26. Felix Hernandez, SEA
27. Andy Pettitte, NYY
28. John Danks, CWS
29. Ricky Nolasco, FLA
30. John Lackey, LAA
31. Jon Lester, BOS
32. Derek Lowe, LAD
33. Gavin Floyd, CWS
34. Shaun Marcum, TOR
35. Kyle Lohse, STL
36. Jeremy Guthrie, BAL
37. Armando Galarraga, DET
38. Daisuke Matsuzaka, BOS
39. Scott Baker, MIN
40. Matt Cain, SF
41. AJ Burnett, TOR
42. Zack Greinke, KC
43. Paul Maholm, PIT
44. Adam Wainwright, STL
45. Ted Lilly, CHC
46. Mark Buehrle, CWS
47. Jered Weaver, LAA
48. John Maine, NYM
49. Tim Wakefield, BOS
50. Justin Verlander, DET
51. Joba Chamberlain, NYY
52. Kevin Slowey, MIN
53. Jamie Moyer, PHI
54. Matt Garza, TB
55. Wandy Rodriguez, HOU
56. Nick Blackburn, MIN
57. John Lannan, WAS
58. Gil Meche, KC
59. Jonathan Sanchez, SF
60. Todd Wellemeyer, STL
61. Ubaldo Jimenez, COL
62. Manny Parra, MIL
63. Mike Pelfrey, NYM
64. Javier Vazquez, CWS
65. Tim Redding, WAS
66. Randy Johnson, ARZ
67. Vicente Padilla, TEX
68. Oliver Perez, NYM
69. Andy Sonnanstine, TB
70. Erik Bedard, SEA
71. Greg Smith, OAK
72. Dave Bush, MIL
73. Chien-Ming Wang, NYY
74. Roy Oswalt, HOU
75. Scott Olsen, FLA
76. Johnny Cueto, CIN
77. Braden Looper, STL
78. Dana Eveland, OAK
79. Jesse Litsch, TOR
80. Dustin McGowan, TOR
81. Greg Maddux, SD
82. Jose Contreras, CWS
83. Hiroki Kuroda, LAD
84. Jon Garland, LAA
85. Edwin Jackson, TB
86. Chris Sampson, HOU
87. Randy Wolf, HOU
88. Justin Masterson, BOS
89. Glen Perkins, MIN
90. Seth McClung, MIL
91. Aaron Harang, CIN
92. John Smoltz, ATL
93. Sean Gallagher, OAK
94. Jason Bergmann, WAS
95. Zach Miner, DET
96. Jarrod Washburn, SEA
97. Brandon Backe, HOU
98. Bronson Arroyo, CIN
99. Josh Banks, SD
100. Jason Marquis, CHC
101. Brian Moehler, HOU
102. Yusmeiro Petit, ARZ
103. Aaron Laffey, CLE
104. Brian Bannister, KC
105. Kyle Kendrick, PHI
106. Matt Albers, HOU
107. Paul Byrd, CLE
108. Doug Davis, ARZ
109. Daniel Cabrera, BAL
110. Micah Owings, ARZ
111. Chris Young, SD
112. Kenny Rogers, DET
113. Jake Westbrook, CLE
114. Chris Volstad, FLA
115. Bartolo Colon, BOS
116. Sean Marshall, CHC
117. Cha Seung Bak, SD
118. Claudio Vargas, NYM
119. Max Scherzer, ARZ
120. Eric Stults, LAD
121. Odalis Perez, WAS
122. Darrell Rasner, NYY
123. Scott Feldman, TEX
124. Horacio Ramirez, KC
125. Joe Blanton, PHI
126. Shawn Estes, SD
127. Luke Hochevar, KC
128. Yovani Gallardo, MIL
129. Jeremy Bonderman, DET
130. Livan Hernandez, MIN
131. Anthony Reyes, CLE
132. Kyle Davies, KC
133. Joel Pineiro, STL
134. Jason Hammel, TB
135. Sidney Ponson, NYY
136. Dallas Braden, OAK
137. Nate Robertson, DET
138. Kirk Saarloos, OAK
139. Clay Hensley, SD
140. Robinson Tejada, KC
141. Esteban Loaiza, CWS
142. Mark Hendrickson, FLA
143. Shawn Chacon, HOU
144. Brian Burres, BAL
145. Jo-Jo Reyes, ATL
146. Jeff Suppan, MIL
147. Rich Hill, CHC
148. Fausto Carmona, CLE
149. Josh Johnson, FLA
150. RA Dickey, SEA
151. Billy Buckner, ARZ
152. JA Happ, PHI
153. Tom Glavine, ATL
154. Garrett Olson, BAL
155. Scott Elarton, CLE
156. Glendon Rusch, COL
157. Kameron Loe, TEX
158. Andrew Miller, FLA
159. Nelson Figueroa, NYM
160. Brett Myers, PHI
161. Carlos Silva, SEA
162. Eric Hurley, TEX
163. AJ Murray, TEX
164. Kevin Millwood, TEX
165. Tyler Clippard, WAS
166. Clayton Kershaw, LAD
167. Juan Morillo, COL
168. Randy Wells, CHC
169. Eddie Bonine, DET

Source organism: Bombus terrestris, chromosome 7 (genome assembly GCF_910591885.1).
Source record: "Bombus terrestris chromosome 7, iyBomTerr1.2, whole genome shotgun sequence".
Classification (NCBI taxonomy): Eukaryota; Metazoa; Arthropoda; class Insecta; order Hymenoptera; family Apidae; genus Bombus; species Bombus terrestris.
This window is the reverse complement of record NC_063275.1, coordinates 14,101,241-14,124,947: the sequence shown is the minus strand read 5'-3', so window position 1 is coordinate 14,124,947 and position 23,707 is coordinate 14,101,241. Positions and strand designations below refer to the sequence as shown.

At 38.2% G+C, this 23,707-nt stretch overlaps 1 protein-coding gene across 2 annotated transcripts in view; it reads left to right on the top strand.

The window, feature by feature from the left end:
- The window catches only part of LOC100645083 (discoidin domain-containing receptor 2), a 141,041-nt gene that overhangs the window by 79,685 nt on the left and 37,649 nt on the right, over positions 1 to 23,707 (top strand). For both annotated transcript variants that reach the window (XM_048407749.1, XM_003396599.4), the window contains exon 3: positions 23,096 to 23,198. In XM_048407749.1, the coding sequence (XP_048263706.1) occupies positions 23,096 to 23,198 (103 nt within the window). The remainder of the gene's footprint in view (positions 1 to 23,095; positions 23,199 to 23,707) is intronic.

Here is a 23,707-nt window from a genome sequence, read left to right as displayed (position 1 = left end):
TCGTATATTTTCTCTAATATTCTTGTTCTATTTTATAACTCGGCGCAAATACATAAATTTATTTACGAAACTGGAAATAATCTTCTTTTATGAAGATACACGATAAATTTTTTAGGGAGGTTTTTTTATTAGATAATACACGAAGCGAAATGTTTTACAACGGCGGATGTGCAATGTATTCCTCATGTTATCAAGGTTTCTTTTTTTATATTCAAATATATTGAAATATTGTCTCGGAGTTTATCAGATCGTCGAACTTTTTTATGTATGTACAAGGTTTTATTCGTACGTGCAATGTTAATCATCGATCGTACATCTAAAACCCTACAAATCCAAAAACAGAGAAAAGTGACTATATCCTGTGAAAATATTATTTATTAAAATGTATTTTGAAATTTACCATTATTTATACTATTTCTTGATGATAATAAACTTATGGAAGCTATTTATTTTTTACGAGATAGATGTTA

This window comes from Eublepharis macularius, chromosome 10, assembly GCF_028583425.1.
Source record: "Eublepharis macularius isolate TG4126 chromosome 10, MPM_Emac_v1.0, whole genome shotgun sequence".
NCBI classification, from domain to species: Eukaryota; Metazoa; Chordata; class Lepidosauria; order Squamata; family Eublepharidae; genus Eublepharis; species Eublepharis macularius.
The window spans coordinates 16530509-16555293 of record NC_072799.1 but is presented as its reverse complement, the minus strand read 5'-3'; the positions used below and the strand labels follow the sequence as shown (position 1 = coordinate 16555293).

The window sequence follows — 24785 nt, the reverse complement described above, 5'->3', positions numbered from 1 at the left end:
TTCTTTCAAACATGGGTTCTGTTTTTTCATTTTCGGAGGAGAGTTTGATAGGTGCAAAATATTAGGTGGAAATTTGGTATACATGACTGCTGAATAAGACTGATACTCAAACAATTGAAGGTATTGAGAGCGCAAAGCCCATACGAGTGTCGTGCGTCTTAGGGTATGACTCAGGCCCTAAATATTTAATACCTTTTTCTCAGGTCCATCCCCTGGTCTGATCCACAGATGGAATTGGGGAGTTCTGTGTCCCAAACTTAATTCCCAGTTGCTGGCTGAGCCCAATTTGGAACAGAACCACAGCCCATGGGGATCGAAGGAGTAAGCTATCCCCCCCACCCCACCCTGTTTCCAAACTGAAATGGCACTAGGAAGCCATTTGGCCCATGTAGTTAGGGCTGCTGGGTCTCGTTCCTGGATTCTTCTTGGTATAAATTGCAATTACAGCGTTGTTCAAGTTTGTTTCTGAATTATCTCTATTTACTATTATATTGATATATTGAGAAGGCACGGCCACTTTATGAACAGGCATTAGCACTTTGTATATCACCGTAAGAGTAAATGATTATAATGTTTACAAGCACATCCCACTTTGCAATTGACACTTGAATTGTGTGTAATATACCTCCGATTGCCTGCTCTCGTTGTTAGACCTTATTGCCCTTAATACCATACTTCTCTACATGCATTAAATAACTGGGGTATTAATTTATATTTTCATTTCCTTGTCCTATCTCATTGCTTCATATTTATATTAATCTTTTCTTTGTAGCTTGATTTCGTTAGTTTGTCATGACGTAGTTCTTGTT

170. Ty Taubenheim, PIT
171. Tony Armas Jr., NYM
172. Collin Balester, WAS
173. Jeff Niemann, TB
174. Casey Fossum, DET
175. Jeff Francis, COL
176. Zach Duke, PIT
177. Enrique Gonzalez, SD
178. Brad Penny, LAD
179. Zach Jackson, CLE
180. Pedro Martinez, NYM
181. Sean Burnett, PIT
182. Clayton Richard, CWS
183. Clay Buchholz, BOS
184. Justin Hampson, SD
185. Garrett Mock, WAS
186. Burke Badenhop, FLA
187. Mark Mulder, STL
188. David Pauley, BOS
189. Boof Bonser, MIN
190. Jack Cassel, HOU
191. Micah Bowie, WAS
192. Kevin Correia, SF
193. Rick VandenHurk, FLA
194. Kason Gabbard, TEX
195. Sean Henn, SD
196. Brett Tomko, SD
197. Matt Harrison, TEX
198. Edgar Gonzalez, ARZ
199. David Purcey, TOR
200. Lenny DiNardo, OAK

Rotations of the Future

Players born in ’81 or below not included

NL West


1. Clayton Kershaw
2. Chad Billingsley
3. Chris Withrow
4. Scott Elbert
5. James McDonald
-Runners Up
  • Jonathan Meloan
  • James Adkins
  • Bryan Morris
1. Jarrod Parker
2. Max Scherzer
3. Micah Owings
4. Billy Butler
5. Juan Gutierrez
-Runners Up
  • Brooks Brown
  • Esmerling Vazquez
  • Wes Roemer
1. Franklin Morales
2. Ubaldo Jimenez
3. Mark Reynolds
4. Casey Weathers
5. Chaz Roe
-Runners Up
  • Brandon Hynick
  • Pedro Strop
  • Juan Morillo
1. Tim Lincecum
2. Matt Cain
3. Jonathan Sanchez
4. Tim Alderson
5. Henry Sosa
-Runners Up
  • Madison Bumgarner
  • Clayton Turner
  • Wilber Bucardo
1. Jake Peavy
2. Mat Latos
3. Drew Miller
4. Cesar Carillo
5. Wil Inman
-Runners Up
  • Wade LeBlanc
  • Steve Garrison
  • Josh Banks

NL Central

*Chicago Cubs
1. Rich Hill
2. Donald Veal
3. Sean Gallagher
4. Jose Ceda
5. Kevin Hart
-Runners Up
  • Jeff Samardzija
  • Chris Huseby
  • Larry Suarez

*Houston Astros
1. Felipe Paulino
2. Bud Norris
3. Brad James
4. Sergio Perez
5. Chad Reineke
-Runners Up
  • Polin Trinidad
  • Samuel Gervacio
  • Wesley Wright
*Cincinnati Reds
1. Edinson Volquez
2. Homer Bailey
3. Johnny Cueto
4. Kyle Lotzkar
5. Matt Maloney
-Runners Up
  • Josh Roenicke
  • Pedro Viola
  • Sean Watson
*Milwaukee Brewers
1. Yovani Gallardo
2. Manny Parra
3. Jeremy Jeffress
4. Robert Bryson
5. Mark Rogers
-Runners Up
  • Luis Pena
  • Zach Braddock
  • RJ Seidel
*Pittsburgh Pirates
1. Ian Snell
2. Daniel Moskos
3. Brad Lincoln
4. Tom Gorzelanny
5. Zach Duke
-Runners Up
  • Paul Maholm
  • Duke Welker
  • Romulo Sanchez
*St. Louis Cardinals
1. Adam Wainwright
2. Chris Perez
3. Adam Ottavino
4. Jaime Garcia
5. Tyler Herron
-Runners Up
  • Clayton Mortenson
  • David Kopp
  • Jess Todd
NL East

*Florida Marlins
1. Andrew Miller
2. Scott Olsen
3. Chris Volstad
4. Brett Sinkbeil
5. Ryan Tucker
-Runners Up
  • Sean West
  • Gaby Hernandez
  • Hector Correa
*Philadelphia Phillies
1. Cole Hamels
2. Carlos Carrasco
3. Joe Savery
4. Kyle Drabek
5. Josh Outman
-Runners Up